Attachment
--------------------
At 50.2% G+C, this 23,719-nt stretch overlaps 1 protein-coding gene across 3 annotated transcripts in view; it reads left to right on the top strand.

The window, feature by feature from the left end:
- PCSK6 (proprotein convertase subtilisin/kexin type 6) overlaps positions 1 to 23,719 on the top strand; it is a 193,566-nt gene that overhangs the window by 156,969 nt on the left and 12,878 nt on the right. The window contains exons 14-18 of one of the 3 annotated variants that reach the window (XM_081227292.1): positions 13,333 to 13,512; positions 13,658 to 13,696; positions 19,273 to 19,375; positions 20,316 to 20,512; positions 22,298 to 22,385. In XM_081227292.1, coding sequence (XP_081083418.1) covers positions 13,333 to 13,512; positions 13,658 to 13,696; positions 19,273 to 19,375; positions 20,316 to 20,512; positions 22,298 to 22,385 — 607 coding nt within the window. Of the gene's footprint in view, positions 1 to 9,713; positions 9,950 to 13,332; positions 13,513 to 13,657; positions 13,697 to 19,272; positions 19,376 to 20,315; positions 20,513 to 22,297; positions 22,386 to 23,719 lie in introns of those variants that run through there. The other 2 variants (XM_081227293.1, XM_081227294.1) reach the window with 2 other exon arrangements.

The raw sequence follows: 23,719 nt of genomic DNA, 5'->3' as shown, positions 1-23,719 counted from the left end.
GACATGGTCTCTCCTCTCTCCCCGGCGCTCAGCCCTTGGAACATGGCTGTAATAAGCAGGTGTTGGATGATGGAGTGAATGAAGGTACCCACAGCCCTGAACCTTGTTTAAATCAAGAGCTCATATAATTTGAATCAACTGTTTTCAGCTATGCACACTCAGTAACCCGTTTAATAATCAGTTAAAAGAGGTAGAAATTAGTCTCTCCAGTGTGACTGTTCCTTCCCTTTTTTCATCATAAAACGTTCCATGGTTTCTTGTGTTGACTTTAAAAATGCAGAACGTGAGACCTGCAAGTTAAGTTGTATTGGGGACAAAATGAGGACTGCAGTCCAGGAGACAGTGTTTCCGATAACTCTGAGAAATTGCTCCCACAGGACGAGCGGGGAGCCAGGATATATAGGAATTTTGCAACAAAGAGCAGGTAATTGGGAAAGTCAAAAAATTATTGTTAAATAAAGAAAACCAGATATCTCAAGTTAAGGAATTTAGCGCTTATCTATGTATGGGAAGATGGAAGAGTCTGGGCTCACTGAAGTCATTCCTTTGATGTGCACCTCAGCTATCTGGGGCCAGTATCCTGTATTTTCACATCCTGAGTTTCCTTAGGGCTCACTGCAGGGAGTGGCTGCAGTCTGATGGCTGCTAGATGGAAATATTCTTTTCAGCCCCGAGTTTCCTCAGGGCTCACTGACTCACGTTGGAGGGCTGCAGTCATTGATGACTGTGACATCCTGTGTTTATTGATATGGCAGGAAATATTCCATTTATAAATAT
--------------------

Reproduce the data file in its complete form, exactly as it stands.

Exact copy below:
At 50.2% G+C, this 23,719-nt stretch overlaps 1 protein-coding gene across 3 annotated transcripts in view; it reads left to right on the top strand.

The window, feature by feature from the left end:
- PCSK6 (proprotein convertase subtilisin/kexin type 6) overlaps positions 1 to 23,719 on the top strand; it is a 193,566-nt gene that overhangs the window by 156,969 nt on the left and 12,878 nt on the right. The window contains exons 14-18 of one of the 3 annotated variants that reach the window (XM_081227292.1): positions 13,333 to 13,512; positions 13,658 to 13,696; positions 19,273 to 19,375; positions 20,316 to 20,512; positions 22,298 to 22,385. In XM_081227292.1, coding sequence (XP_081083418.1) covers positions 13,333 to 13,512; positions 13,658 to 13,696; positions 19,273 to 19,375; positions 20,316 to 20,512; positions 22,298 to 22,385 — 607 coding nt within the window. Of the gene's footprint in view, positions 1 to 9,713; positions 9,950 to 13,332; positions 13,513 to 13,657; positions 13,697 to 19,272; positions 19,376 to 20,315; positions 20,513 to 22,297; positions 22,386 to 23,719 lie in introns of those variants that run through there. The other 2 variants (XM_081227293.1, XM_081227294.1) reach the window with 2 other exon arrangements.

The raw sequence follows: 23,719 nt of genomic DNA, 5'->3' as shown, positions 1-23,719 counted from the left end.
GACATGGTCTCTCCTCTCTCCCCGGCGCTCAGCCCTTGGAACATGGCTGTAATAAGCAGGTGTTGGATGATGGAGTGAATGAAGGTACCCACAGCCCTGAACCTTGTTTAAATCAAGAGCTCATATAATTTGAATCAACTGTTTTCAGCTATGCACACTCAGTAACCCGTTTAATAATCAGTTAAAAGAGGTAGAAATTAGTCTCTCCAGTGTGACTGTTCCTTCCCTTTTTTCATCATAAAACGTTCCATGGTTTCTTGTGTTGACTTTAAAAATGCAGAACGTGAGACCTGCAAGTTAAGTTGTATTGGGGACAAAATGAGGACTGCAGTCCAGGAGACAGTGTTTCCGATAACTCTGAGAAATTGCTCCCACAGGACGAGCGGGGAGCCAGGATATATAGGAATTTTGCAACAAAGAGCAGGTAATTGGGAAAGTCAAAAAATTATTGTTAAATAAAGAAAACCAGATATCTCAAGTTAAGGAATTTAGCGCTTATCTATGTATGGGAAGATGGAAGAGTCTGGGCTCACTGAAGTCATTCCTTTGATGTGCACCTCAGCTATCTGGGGCCAGTATCCTGTATTTTCACATCCTGAGTTTCCTTAGGGCTCACTGCAGGGAGTGGCTGCAGTCTGATGGCTGCTAGATGGAAATATTCTTTTCAGCCCCGAGTTTCCTCAGGGCTCACTGACTCACGTTGGAGGGCTGCAGTCATTGATGACTGTGACATCCTGTGTTTATTGATATGGCAGGAAATATTCCATTTATAAATAT